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Equity Market and Treasuries Variance Risk Premiums as Return Predictors

| | Posted in: Bonds, Equity Premium, Volatility Effects

Do bonds, like equity markets, offer a variance risk premium (VRP)? If so, does the bond VRP predict bond returns? In their January 2017 paper entitled “Variance Risk Premia on Stocks and Bonds”, Philippe Mueller, Petar Sabtchevsky, Andrea Vedolin and Paul Whelan examine and compare the equity VRP (EVRP) via the S&P 500 Index and U.S. Treasuries VRP (TVRP) via 5-year, 10-year and 30-year U.S. Treasuries. They specify VRP generally as the difference between the variance indicated by past values of variance (realized) and that indicated by current option prices (implied). Their VRP calculation involves:

  • To forecast daily realized variances at a one-month horizon, they first calculate high-frequency returns from intra-day price data of rolling futures series for each of 5-year, 10-year and 30-year Treasury notes and bonds and for the S&P 500 Index. They then apply a fairly complex regression model that manipulates squared inception-to-date returns (at least one year) and accounts for the effect of return jumps. 
  • To calculate daily implied variances for Treasuries at a one-month horizon, they employ end-of-day prices on cross-sections of options on Treasury futures. For the S&P 500 Index, they use the square of VIX.
  • To calculate daily EVRP and TVRPs with one-month horizons, subtract respective implied variances from forecasted realized variances.

When relating VRPs to future returns for both Treasuries and the S&P 500 Index, they calculate returns from fully collateralized futures positions. Using the specified futures, index and options data during July 1990 through December 2014, they find that:

  • Over the sample period, average annualized:
    • Forecasted realized volatility (square root of variance, or standard deviation) for the S&P 500 Index is 15.8% and ranges from 4.0% (5-year) to 9.3% (30-year) for Treasuries futures. All forecasted realized volatilities are highly persistent.
    • Implied volatility for the S&P 500 Index is 20.1% and ranges from 4.7% (5-year) to 11.0% (30-year) for Treasuries. Implied volatilities are also highly persistent.
  • Over the sample period average annualized:
    • EVRP is -13.48 (squared percent), translating to volatility risk premium -4.3%.
    • TVRPs are -0.54, -1.59 and -3.24 for 5-year, 10-year and 30-year Treasuries, respectively, translating to volatility risk premiums -0.7%, -1.3% and -1.8%.
    • However, TVRPs are much less variable than EVRP, such that adjusting for variability results in similar values.
  • Average annualized gross excess (relative to 1-month Treasuries) returns from rolling future series are 2.91%, 0.09%, 1.51% and 1.52% for the S&P 500 Index and 5-year, 10-year and 30-year Treasuries, respectively.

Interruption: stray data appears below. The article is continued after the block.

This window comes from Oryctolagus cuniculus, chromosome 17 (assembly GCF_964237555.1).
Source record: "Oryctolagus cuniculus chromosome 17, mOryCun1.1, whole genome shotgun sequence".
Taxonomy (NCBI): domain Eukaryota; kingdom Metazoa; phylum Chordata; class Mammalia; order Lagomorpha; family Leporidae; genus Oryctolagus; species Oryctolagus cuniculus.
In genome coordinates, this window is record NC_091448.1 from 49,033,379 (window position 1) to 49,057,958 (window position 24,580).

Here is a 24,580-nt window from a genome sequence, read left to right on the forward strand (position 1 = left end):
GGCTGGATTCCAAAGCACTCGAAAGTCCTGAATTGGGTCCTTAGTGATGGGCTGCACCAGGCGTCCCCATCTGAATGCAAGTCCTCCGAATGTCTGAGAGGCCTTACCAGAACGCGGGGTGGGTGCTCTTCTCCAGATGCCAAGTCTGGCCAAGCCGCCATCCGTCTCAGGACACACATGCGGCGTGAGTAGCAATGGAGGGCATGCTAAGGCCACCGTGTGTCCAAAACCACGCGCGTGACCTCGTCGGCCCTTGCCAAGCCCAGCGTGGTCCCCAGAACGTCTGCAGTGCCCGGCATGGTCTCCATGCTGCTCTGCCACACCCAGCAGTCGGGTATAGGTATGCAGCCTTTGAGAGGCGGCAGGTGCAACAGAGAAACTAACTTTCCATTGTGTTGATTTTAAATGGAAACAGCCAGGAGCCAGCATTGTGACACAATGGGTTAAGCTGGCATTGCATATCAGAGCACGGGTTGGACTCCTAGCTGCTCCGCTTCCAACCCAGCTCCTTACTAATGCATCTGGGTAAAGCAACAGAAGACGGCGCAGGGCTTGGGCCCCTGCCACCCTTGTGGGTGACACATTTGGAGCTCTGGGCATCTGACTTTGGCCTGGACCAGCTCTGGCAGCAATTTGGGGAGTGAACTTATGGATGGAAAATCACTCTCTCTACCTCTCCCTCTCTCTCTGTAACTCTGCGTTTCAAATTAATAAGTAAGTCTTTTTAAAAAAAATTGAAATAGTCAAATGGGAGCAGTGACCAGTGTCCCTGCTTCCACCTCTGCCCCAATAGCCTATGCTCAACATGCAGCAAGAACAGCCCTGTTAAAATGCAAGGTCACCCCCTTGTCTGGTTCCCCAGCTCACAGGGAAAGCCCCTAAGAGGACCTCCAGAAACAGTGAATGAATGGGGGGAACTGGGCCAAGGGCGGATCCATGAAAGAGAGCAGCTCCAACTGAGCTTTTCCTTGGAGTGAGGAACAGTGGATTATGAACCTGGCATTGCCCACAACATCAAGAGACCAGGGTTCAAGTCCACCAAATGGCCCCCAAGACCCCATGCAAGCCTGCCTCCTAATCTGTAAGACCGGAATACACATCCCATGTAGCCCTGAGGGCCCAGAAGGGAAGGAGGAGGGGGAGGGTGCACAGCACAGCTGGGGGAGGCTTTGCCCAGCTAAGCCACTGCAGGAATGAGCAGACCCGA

• TVRPs are particularly large during times of distress unique to the bond market and exhibit less extreme variation during times of distress attributable to equity markets only (see the charts below). Correlations between EVRP and TVRPs change faster than those between stock market returns and bond returns.
  • Regarding predictability of futures returns:
    • Short-term (5-year and 10-year) TVRPs predict excess returns on short-term bonds.
    • Both 30-year TVRP and EVRP predict excess returns on 30-year bonds.
    • EVRP predicts equity returns for horizons up to six months.
    • 30-year TVRP predicts equity returns at 6-month to 12-month horizons.
    • Including other widely used equity return predictors in multivariate regressions does not affect the power of EVRP and 30-year TVRP to predict stock market returns.
    • However, including widely used bond return predictors (such as term structure slope)  in multivariate regressions explains the power of TVRPs to predict bond returns
  • Expected inflation is a common factor in explaining the variation of EVRP and TVPRs.

The following charts, taken from the paper, plot TVRPs for 5-year (5y), 10-year (10y) and 30-year (30y) U.S. Treasury notes and bonds (upper chart) and EVRP from the S&P 500 Index (lower chart) in squared percent as specified above. Notable points are:

  • TVRP almost always increases with term of the note/bond.
  • TVRPs are countercyclical, meaning they are large (small) in magnitude during bad (good) economic times.
  • EVRP is much larger than TVRP.
  • While EVRP and 30-year TVRP are always negative, 5-year and 10-year TVRPs are sometimes positive.
  • EVRP and TVRP respond differently during crises.

In summary, evidence indicates that variance/volatility risk premiums for U.S. Treasury notes and bonds may have useful power to predict their returns, and the premium for long-term Treasuries may usefully predict intermediate-term stock market return.

Cautions regarding findings include:

  • A perhaps more intuitive way to present VRP is implied variance or volatility minus forecasted realized variance or volatility (opposite the above), representing the premium investors pay to hedge surprises in expected realized values.
  • Tests of VRP power to predict returns are academic. The study does not propose and test any trading strategies.
  • The realized volatility forecast method is complex, suggesting potential for snooping via model specifications and/or parameter selections and consequent overstatement of predictive power. Also, Investors would have to delegate forecasting, thereby bearing investment/fund manager fees. Simpler ways to estimate realized volatility may have value, and CBOE offers a 10-year U.S. Treasury Note Volatility Index (TYVIX) for implied volatility.

For simplified approaches to exploiting EVRP, see “Volatility Risk Premium an Exploitable Stock Market Predictor?” and “Exploiting the Volatility Risk Premium with ETNs”.

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